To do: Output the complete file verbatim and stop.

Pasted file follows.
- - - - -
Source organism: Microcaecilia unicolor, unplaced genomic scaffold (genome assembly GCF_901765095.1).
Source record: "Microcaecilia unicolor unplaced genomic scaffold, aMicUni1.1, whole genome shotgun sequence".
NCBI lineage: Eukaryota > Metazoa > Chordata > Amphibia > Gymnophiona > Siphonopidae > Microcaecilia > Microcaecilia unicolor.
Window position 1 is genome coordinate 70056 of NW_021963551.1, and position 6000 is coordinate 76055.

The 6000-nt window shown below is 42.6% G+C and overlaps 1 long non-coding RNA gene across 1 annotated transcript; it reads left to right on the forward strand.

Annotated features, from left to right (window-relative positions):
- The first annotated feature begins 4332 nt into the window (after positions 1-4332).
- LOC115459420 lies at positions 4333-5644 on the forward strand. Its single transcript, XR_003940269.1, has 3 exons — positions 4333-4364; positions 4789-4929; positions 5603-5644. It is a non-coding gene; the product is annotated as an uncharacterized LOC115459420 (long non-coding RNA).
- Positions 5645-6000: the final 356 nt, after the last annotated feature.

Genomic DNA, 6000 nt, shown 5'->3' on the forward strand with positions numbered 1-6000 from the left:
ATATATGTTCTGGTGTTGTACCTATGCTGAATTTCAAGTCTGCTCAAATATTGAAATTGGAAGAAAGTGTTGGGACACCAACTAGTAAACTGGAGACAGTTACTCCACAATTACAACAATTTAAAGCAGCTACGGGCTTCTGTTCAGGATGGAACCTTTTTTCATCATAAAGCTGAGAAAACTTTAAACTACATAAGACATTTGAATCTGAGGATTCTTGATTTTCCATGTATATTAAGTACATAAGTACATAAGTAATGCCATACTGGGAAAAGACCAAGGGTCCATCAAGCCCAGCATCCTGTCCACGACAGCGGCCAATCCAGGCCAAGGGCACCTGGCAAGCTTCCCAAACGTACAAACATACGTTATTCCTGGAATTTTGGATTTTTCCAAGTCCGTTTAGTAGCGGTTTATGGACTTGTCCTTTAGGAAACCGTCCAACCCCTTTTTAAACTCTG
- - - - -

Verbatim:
Source organism: Microcaecilia unicolor, unplaced genomic scaffold (genome assembly GCF_901765095.1).
Source record: "Microcaecilia unicolor unplaced genomic scaffold, aMicUni1.1, whole genome shotgun sequence".
NCBI lineage: Eukaryota > Metazoa > Chordata > Amphibia > Gymnophiona > Siphonopidae > Microcaecilia > Microcaecilia unicolor.
Window position 1 is genome coordinate 70056 of NW_021963551.1, and position 6000 is coordinate 76055.

The 6000-nt window shown below is 42.6% G+C and overlaps 1 long non-coding RNA gene across 1 annotated transcript; it reads left to right on the forward strand.

Annotated features, from left to right (window-relative positions):
- The first annotated feature begins 4332 nt into the window (after positions 1-4332).
- LOC115459420 lies at positions 4333-5644 on the forward strand. Its single transcript, XR_003940269.1, has 3 exons — positions 4333-4364; positions 4789-4929; positions 5603-5644. It is a non-coding gene; the product is annotated as an uncharacterized LOC115459420 (long non-coding RNA).
- Positions 5645-6000: the final 356 nt, after the last annotated feature.

Genomic DNA, 6000 nt, shown 5'->3' on the forward strand with positions numbered 1-6000 from the left:
ATATATGTTCTGGTGTTGTACCTATGCTGAATTTCAAGTCTGCTCAAATATTGAAATTGGAAGAAAGTGTTGGGACACCAACTAGTAAACTGGAGACAGTTACTCCACAATTACAACAATTTAAAGCAGCTACGGGCTTCTGTTCAGGATGGAACCTTTTTTCATCATAAAGCTGAGAAAACTTTAAACTACATAAGACATTTGAATCTGAGGATTCTTGATTTTCCATGTATATTAAGTACATAAGTACATAAGTAATGCCATACTGGGAAAAGACCAAGGGTCCATCAAGCCCAGCATCCTGTCCACGACAGCGGCCAATCCAGGCCAAGGGCACCTGGCAAGCTTCCCAAACGTACAAACATACGTTATTCCTGGAATTTTGGATTTTTCCAAGTCCGTTTAGTAGCGGTTTATGGACTTGTCCTTTAGGAAACCGTCCAACCCCTTTTTAAACTCTG